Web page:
Life has always been stressful, so what was it about the nineteenth-century world that increased stress so much that alienists thought it contributed to a rising rate of madness (see last post)? Change itself brings stress, of course, and nineteenth-century humans were experiencing a great deal of change.
As telegraphs, telephones, locomotives, trolleys, and the like infiltrated daily living, it meant that the pace of life picked up for most people. Additionally, the noise level of society rose considerably as machines became more prevalent (even simple changes like clattering typewriters replacing writing by hand in offices). Studies show that constant noise increases levels of cortisol and adrenaline, which then have their own negative consequences on the body.
Not everyone embraced and trusted all the new inventions, either. Doctors diagnosed “elevator sickness” and “railway neurosis” brought on when people experienced the physical novelty and/or stress of using these new technologies. “Dyspepsia,” a term used to describe intestinal troubles of various kinds, was rampant in the nineteenth century–probably as a reaction to stress. Nervousness with life in general sometimes led to “neurasthenia,” a term encompassing feelings of anxiety, depression, irritability, and other symptoms of mental distress.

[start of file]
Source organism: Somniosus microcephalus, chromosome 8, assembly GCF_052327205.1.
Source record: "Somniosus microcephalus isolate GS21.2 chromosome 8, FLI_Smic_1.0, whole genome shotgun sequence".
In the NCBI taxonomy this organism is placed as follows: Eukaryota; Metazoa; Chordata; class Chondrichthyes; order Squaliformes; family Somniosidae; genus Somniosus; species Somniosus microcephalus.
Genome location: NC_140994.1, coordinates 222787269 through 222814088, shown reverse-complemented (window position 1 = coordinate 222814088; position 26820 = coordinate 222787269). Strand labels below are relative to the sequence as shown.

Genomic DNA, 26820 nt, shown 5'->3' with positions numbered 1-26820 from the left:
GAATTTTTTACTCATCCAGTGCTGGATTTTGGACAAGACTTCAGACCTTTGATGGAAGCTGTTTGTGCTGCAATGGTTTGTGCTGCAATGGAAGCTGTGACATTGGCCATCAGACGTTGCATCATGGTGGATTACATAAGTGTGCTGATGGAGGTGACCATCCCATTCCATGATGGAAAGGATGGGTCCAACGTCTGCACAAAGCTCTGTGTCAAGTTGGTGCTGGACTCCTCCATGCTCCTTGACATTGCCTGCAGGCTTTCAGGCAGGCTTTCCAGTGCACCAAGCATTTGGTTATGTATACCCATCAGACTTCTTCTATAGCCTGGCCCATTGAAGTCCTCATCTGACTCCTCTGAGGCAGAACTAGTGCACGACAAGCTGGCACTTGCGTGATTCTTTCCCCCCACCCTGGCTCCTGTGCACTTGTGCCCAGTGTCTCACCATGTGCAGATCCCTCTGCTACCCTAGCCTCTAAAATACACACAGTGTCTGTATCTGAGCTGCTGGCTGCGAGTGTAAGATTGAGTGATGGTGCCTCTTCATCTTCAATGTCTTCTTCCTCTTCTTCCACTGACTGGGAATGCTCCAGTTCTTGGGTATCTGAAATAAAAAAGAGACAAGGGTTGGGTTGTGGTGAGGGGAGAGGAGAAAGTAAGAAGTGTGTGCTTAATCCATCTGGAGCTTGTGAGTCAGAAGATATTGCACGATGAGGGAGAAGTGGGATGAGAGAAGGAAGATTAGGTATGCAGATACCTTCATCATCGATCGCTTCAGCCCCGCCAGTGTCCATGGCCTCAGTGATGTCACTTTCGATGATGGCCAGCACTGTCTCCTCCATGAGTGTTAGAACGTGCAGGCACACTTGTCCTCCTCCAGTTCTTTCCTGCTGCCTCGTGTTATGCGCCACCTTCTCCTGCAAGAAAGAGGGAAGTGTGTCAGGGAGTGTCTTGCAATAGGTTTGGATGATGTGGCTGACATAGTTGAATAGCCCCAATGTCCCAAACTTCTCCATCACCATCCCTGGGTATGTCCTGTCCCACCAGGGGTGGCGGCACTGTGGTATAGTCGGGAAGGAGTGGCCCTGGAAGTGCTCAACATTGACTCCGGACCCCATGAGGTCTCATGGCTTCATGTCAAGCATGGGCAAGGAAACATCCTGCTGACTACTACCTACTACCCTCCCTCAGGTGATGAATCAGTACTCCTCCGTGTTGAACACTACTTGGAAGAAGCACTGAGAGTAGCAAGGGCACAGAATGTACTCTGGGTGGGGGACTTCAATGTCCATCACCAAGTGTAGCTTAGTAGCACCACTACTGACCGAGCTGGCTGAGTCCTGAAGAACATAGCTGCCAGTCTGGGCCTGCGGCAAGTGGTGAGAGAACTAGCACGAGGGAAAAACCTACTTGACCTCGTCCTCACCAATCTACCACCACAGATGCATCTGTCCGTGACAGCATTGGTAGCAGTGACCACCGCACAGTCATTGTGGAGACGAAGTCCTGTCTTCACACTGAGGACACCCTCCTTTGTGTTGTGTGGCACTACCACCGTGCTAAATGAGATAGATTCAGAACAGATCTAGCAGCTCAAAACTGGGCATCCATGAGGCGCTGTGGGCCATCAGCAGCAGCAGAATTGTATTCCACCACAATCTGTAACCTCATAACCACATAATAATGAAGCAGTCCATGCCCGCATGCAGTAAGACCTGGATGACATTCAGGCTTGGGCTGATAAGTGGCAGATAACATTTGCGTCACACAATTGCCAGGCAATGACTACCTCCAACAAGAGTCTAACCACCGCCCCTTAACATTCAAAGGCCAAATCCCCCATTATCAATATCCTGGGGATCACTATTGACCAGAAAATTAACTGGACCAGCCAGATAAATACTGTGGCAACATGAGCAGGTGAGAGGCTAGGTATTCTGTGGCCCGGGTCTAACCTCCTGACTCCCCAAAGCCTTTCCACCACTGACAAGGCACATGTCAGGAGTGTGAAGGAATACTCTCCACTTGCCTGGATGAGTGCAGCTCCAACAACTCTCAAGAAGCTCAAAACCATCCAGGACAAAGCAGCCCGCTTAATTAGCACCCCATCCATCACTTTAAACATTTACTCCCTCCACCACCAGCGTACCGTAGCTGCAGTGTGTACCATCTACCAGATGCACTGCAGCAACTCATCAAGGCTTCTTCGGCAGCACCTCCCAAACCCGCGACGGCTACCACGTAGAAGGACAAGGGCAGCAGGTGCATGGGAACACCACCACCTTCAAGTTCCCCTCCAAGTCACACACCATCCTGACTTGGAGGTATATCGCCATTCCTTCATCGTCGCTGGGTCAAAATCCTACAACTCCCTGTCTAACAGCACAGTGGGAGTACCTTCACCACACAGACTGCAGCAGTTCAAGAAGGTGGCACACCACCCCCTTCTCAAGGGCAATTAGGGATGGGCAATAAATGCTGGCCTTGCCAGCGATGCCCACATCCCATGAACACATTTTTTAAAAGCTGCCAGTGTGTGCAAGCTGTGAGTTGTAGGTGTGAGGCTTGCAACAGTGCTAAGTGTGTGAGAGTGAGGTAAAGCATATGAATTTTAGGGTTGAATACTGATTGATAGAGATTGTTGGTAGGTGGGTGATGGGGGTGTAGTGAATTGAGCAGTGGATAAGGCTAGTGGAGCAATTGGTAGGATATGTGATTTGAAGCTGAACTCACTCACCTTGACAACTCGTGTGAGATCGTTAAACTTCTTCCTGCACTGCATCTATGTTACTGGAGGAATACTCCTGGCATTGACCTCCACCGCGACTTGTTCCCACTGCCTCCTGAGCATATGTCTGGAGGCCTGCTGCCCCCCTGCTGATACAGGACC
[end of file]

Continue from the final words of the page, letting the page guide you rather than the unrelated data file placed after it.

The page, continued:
One of the positive beliefs alienists embraced was that insanity was not an inevitable hereditary condition, as had been previously believed. Instead, they began to believe that certain people were perhaps disposed toward insanity, but that it would only manifest if conditions were right. In the nineteenth century, it appeared that conditions were right for troubling symptoms to appear in many people.